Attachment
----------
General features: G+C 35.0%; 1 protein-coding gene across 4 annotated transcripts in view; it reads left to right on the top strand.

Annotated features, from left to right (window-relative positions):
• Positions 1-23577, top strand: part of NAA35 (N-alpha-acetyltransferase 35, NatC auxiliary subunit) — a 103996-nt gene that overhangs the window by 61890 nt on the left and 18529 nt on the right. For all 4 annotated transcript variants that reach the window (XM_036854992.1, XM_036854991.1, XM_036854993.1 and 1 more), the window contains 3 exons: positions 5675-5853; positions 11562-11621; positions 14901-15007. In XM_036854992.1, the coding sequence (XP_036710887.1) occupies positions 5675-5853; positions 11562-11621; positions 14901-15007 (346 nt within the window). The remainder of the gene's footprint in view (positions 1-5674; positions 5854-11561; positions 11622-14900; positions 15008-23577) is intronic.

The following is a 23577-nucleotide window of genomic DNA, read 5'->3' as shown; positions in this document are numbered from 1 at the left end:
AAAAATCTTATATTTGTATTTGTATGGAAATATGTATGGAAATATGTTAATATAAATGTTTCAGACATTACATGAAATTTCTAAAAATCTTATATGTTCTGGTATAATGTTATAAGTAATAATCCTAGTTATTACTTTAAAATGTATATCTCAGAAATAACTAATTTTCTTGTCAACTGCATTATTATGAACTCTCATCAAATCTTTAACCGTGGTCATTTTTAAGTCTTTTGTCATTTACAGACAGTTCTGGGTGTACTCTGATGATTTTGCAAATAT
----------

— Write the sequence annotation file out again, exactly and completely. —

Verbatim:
General features: G+C 35.0%; 1 protein-coding gene across 4 annotated transcripts in view; it reads left to right on the top strand.

Annotated features, from left to right (window-relative positions):
• Positions 1-23577, top strand: part of NAA35 (N-alpha-acetyltransferase 35, NatC auxiliary subunit) — a 103996-nt gene that overhangs the window by 61890 nt on the left and 18529 nt on the right. For all 4 annotated transcript variants that reach the window (XM_036854992.1, XM_036854991.1, XM_036854993.1 and 1 more), the window contains 3 exons: positions 5675-5853; positions 11562-11621; positions 14901-15007. In XM_036854992.1, the coding sequence (XP_036710887.1) occupies positions 5675-5853; positions 11562-11621; positions 14901-15007 (346 nt within the window). The remainder of the gene's footprint in view (positions 1-5674; positions 5854-11561; positions 11622-14900; positions 15008-23577) is intronic.

The following is a 23577-nucleotide window of genomic DNA, read 5'->3' as shown; positions in this document are numbered from 1 at the left end:
AAAAATCTTATATTTGTATTTGTATGGAAATATGTATGGAAATATGTTAATATAAATGTTTCAGACATTACATGAAATTTCTAAAAATCTTATATGTTCTGGTATAATGTTATAAGTAATAATCCTAGTTATTACTTTAAAATGTATATCTCAGAAATAACTAATTTTCTTGTCAACTGCATTATTATGAACTCTCATCAAATCTTTAACCGTGGTCATTTTTAAGTCTTTTGTCATTTACAGACAGTTCTGGGTGTACTCTGATGATTTTGCAAATAT